#CelebrateingtheRainbow at the workplace – share your stories of Pride!
Over the years, I learnt of several other things she had offered to the Gods so our dreams and wishes would come true. I never saw my father doing something like that for me or anyone in his family.
Sundays at a Bengali household translate into a pot of spicy mutton curry to be relished with a perfectly cooked bowl of steamed rice.
My home is no different, and the longing intensified when I moved for a year to Chennai to finish my post graduation. Summer breaks became receptacles for mouthwatering memories.
I still remember one such Sunday when I was home during a break and we all sat around the table, ogling the hot, steaming red meat cooked to perfection.
Everyone had their fill, except my mother.
“Why wouldn’t you eat it?” I asked.
“I don’t like mutton,” she replied—something I knew to be untrue because my mother loved having mutton curry since childhood. I had heard the stories a million times.
I let it slide that day, though I wish I hadn’t. More such days followed when every time, my mother had a different excuse lined up to justify her abstinence of a dish she so loved.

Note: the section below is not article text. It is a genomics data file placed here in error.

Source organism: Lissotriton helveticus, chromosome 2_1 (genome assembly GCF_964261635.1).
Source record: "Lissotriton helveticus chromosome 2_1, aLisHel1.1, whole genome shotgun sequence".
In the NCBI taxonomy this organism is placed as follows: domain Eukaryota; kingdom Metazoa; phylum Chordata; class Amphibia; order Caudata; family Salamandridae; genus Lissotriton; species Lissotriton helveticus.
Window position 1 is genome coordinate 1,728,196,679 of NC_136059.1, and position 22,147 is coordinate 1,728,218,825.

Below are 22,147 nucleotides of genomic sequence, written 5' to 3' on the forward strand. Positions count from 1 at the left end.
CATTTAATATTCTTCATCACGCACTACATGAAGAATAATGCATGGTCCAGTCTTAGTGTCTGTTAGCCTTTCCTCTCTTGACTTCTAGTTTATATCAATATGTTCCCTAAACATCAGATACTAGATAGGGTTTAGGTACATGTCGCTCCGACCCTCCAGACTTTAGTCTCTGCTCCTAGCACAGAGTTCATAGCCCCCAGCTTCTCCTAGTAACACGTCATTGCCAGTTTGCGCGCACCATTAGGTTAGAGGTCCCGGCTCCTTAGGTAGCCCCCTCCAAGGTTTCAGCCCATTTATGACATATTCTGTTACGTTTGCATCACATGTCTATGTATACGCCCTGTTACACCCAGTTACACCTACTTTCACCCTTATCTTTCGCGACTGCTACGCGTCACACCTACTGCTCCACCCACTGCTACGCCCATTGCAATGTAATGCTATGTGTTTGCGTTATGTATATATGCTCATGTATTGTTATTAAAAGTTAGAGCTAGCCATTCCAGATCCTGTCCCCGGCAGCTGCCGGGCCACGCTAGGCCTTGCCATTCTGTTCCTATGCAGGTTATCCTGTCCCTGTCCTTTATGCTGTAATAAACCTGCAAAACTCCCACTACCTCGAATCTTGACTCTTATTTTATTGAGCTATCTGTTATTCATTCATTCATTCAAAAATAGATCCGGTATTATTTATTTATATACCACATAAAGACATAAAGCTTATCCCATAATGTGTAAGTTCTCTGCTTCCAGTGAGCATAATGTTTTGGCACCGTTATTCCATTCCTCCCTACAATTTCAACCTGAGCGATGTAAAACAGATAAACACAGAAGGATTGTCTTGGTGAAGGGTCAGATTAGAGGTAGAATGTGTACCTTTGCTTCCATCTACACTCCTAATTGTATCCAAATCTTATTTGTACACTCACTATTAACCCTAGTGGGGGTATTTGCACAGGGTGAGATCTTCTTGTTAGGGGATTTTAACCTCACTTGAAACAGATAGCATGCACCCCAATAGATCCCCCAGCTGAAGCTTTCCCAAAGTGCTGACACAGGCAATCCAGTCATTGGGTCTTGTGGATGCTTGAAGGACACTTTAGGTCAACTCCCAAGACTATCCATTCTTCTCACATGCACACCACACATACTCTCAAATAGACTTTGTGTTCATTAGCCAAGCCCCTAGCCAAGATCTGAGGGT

Then one day, when I couldn’t reel in my curiosity any longer, I forced her to divulge the actual reason behind shunning mutton. Turned out that my mother gave it up, more like ‘sacrificed’ it so I could get a good job during campus recruitments.
Over the years, I learnt of several other things she had offered to the Gods so our dreams and wishes would come true. I never saw my father doing something like that for me or anyone in his family. But mothers, yes, in plural, consider it their duty as a birth giver, to sacrifice everything for their kids. You cannot argue or rationalize with them, or make them see that giving up what you love isn’t a sure shot way to get your prayers answered.